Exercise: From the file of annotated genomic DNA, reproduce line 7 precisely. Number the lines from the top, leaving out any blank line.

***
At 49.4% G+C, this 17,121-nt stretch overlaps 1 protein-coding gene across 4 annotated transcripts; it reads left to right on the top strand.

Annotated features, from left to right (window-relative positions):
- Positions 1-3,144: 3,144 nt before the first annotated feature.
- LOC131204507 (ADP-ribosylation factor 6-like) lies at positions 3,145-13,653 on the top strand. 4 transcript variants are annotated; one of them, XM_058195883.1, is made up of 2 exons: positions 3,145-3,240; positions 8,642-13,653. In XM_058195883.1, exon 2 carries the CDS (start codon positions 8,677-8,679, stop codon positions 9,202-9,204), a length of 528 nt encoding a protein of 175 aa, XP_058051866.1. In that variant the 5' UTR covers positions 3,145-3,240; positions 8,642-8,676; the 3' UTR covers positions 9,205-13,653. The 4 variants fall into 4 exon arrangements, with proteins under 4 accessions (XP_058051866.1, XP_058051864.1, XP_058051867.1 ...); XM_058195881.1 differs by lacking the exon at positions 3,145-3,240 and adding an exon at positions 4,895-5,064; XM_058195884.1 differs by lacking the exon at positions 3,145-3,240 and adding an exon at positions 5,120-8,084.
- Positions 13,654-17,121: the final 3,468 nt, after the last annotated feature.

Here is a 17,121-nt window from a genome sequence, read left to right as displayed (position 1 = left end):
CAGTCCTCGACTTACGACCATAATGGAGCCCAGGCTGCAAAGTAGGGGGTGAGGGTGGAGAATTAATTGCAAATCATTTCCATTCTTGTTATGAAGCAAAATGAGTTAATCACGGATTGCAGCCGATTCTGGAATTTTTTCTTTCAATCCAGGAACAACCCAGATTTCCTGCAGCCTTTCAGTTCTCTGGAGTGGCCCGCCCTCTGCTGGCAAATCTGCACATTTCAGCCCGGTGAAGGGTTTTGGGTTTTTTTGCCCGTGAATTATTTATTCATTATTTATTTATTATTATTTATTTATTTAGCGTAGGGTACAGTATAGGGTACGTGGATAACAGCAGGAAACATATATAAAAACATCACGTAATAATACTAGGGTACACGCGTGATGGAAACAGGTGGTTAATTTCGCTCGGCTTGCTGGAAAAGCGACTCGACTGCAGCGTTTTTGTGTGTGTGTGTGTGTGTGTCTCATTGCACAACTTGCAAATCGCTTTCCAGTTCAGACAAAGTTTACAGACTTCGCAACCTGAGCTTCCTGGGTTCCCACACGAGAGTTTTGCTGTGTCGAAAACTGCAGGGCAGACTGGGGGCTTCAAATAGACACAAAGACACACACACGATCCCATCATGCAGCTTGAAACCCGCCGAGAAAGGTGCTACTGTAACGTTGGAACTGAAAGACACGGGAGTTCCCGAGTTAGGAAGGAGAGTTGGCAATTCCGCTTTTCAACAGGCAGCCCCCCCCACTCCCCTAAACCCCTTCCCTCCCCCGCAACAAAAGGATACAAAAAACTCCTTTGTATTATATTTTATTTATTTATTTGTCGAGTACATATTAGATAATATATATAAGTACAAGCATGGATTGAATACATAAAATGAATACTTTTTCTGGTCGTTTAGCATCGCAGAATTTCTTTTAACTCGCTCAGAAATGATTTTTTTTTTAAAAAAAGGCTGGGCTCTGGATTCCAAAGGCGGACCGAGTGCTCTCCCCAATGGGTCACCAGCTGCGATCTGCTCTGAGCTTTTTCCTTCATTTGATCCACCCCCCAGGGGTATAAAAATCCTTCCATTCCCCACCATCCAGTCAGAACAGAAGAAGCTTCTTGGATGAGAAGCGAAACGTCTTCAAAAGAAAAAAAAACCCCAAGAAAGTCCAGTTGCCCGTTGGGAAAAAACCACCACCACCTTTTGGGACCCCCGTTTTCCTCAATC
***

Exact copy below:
CAGTCCTCGACTTACGACCATAATGGAGCCCAGGCTGCAAAGTAGGGGGTGAGGGTGGAGAATTAATTGCAAATCATTTCCATTCTTGTTATGAAGCAAAATGAGTTAATCACGGATTGCAGCCGATTCTGGAATTTTTTCTTTCAATCCAGGAACAACCCAGATTTCCTGCAGCCTTTCAGTTCTCTGGAGTGGCCCGCCCTCTGCTGGCAAATCTGCACATTTCAGCCCGGTGAAGGGTTTTGGGTTTTTTTGCCCGTGAATTATTTATTCATTATTTATTTATTATTATTTATTTATTTAGCGTAGGGTACAGTATAGGGTACGTGGATAACAGCAGGAAACATATATAAAAACATCACGTAATAATACTAGGGTACACGCGTGATGGAAACAGGTGGTTAATTTCGCTCGGCTTGCTGGAAAAGCGACTCGACTGCAGCGTTTTTGTGTGTGTGTGTGTGTGTGTCTCATTGCACAACTTGCAAATCGCTTTCCAGTTCAGACAAAGTTTACAGACTTCGCAACCTGAGCTTCCTGGGTTCCCACACGAGAGTTTTGCTGTGTCGAAAACTGCAGGGCAGACTGGGGGCTTCAAATAGACACAAAGACACACACACGATCCCATCATGCAGCTTGAAACCCGCCGAGAAAGGTGCTACTGTAACGTTGGAACTGAAAGACACGGGAGTTCCCGAGTTAGGAAGGAGAGTTGGCAATTCCGCTTTTCAACAGGCAGCCCCCCCCACTCCCCTAAACCCCTTCCCTCCCCCGCAACAAAAGGATACAAAAAACTCCTTTGTATTATATTTTATTTATTTATTTGTCGAGTACATATTAGATAATATATATAAGTACAAGCATGGATTGAATACATAAAATGAATACTTTTTCTGGTCGTTTAGCATCGCAGAATTTCTTTTAACTCGCTCAGAAATGATTTTTTTTTTAAAAAAAGGCTGGGCTCTGGATTCCAAAGGCGGACCGAGTGCTCTCCCCAATGGGTCACCAGCTGCGATCTGCTCTGAGCTTTTTCCTTCATTTGATCCACCCCCCAGGGGTATAAAAATCCTTCCATTCCCCACCATCCAGTCAGAACAGAAGAAGCTTCTTGGATGAGAAGCGAAACGTCTTCAAAAGAAAAAAAAACCCCAAGAAAGTCCAGTTGCCCGTTGGGAAAAAACCACCACCACCTTTTGGGACCCCCGTTTTCCTCAATC